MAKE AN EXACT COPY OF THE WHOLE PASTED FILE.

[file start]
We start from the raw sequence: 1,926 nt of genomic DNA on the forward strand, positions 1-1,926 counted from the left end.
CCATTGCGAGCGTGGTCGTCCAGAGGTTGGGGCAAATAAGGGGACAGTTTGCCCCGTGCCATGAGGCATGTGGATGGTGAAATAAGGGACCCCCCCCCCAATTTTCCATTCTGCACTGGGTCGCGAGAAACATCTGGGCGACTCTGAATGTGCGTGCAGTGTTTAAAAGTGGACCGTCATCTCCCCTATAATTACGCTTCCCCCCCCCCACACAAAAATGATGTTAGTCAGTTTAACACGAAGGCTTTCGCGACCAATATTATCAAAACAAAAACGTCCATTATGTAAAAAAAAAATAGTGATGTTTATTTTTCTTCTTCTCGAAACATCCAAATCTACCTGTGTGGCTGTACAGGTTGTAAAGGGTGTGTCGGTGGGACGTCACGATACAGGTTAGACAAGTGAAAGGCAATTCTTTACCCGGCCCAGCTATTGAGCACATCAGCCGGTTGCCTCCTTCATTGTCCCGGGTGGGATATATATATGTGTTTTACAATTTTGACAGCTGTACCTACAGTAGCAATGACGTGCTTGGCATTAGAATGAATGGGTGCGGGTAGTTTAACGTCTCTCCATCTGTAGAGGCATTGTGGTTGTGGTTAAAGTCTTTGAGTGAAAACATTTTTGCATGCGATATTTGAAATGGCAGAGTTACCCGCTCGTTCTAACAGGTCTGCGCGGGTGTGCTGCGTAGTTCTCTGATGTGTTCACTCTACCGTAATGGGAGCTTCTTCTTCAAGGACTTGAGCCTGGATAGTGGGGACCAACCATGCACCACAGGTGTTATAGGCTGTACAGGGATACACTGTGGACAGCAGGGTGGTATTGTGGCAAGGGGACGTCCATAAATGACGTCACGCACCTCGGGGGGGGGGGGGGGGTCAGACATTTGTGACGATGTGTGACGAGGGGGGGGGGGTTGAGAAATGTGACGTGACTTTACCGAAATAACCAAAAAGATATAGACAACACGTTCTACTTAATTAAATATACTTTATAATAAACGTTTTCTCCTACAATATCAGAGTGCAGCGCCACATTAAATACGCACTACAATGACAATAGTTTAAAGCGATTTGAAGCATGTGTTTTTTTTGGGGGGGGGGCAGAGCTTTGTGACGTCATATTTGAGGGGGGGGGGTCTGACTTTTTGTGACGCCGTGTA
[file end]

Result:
We start from the raw sequence: 1,926 nt of genomic DNA on the forward strand, positions 1-1,926 counted from the left end.
CCATTGCGAGCGTGGTCGTCCAGAGGTTGGGGCAAATAAGGGGACAGTTTGCCCCGTGCCATGAGGCATGTGGATGGTGAAATAAGGGACCCCCCCCCCAATTTTCCATTCTGCACTGGGTCGCGAGAAACATCTGGGCGACTCTGAATGTGCGTGCAGTGTTTAAAAGTGGACCGTCATCTCCCCTATAATTACGCTTCCCCCCCCCCACACAAAAATGATGTTAGTCAGTTTAACACGAAGGCTTTCGCGACCAATATTATCAAAACAAAAACGTCCATTATGTAAAAAAAAAATAGTGATGTTTATTTTTCTTCTTCTCGAAACATCCAAATCTACCTGTGTGGCTGTACAGGTTGTAAAGGGTGTGTCGGTGGGACGTCACGATACAGGTTAGACAAGTGAAAGGCAATTCTTTACCCGGCCCAGCTATTGAGCACATCAGCCGGTTGCCTCCTTCATTGTCCCGGGTGGGATATATATATGTGTTTTACAATTTTGACAGCTGTACCTACAGTAGCAATGACGTGCTTGGCATTAGAATGAATGGGTGCGGGTAGTTTAACGTCTCTCCATCTGTAGAGGCATTGTGGTTGTGGTTAAAGTCTTTGAGTGAAAACATTTTTGCATGCGATATTTGAAATGGCAGAGTTACCCGCTCGTTCTAACAGGTCTGCGCGGGTGTGCTGCGTAGTTCTCTGATGTGTTCACTCTACCGTAATGGGAGCTTCTTCTTCAAGGACTTGAGCCTGGATAGTGGGGACCAACCATGCACCACAGGTGTTATAGGCTGTACAGGGATACACTGTGGACAGCAGGGTGGTATTGTGGCAAGGGGACGTCCATAAATGACGTCACGCACCTCGGGGGGGGGGGGGGGGTCAGACATTTGTGACGATGTGTGACGAGGGGGGGGGGGTTGAGAAATGTGACGTGACTTTACCGAAATAACCAAAAAGATATAGACAACACGTTCTACTTAATTAAATATACTTTATAATAAACGTTTTCTCCTACAATATCAGAGTGCAGCGCCACATTAAATACGCACTACAATGACAATAGTTTAAAGCGATTTGAAGCATGTGTTTTTTTTGGGGGGGGGGCAGAGCTTTGTGACGTCATATTTGAGGGGGGGGGGTCTGACTTTTTGTGACGCCGTGTA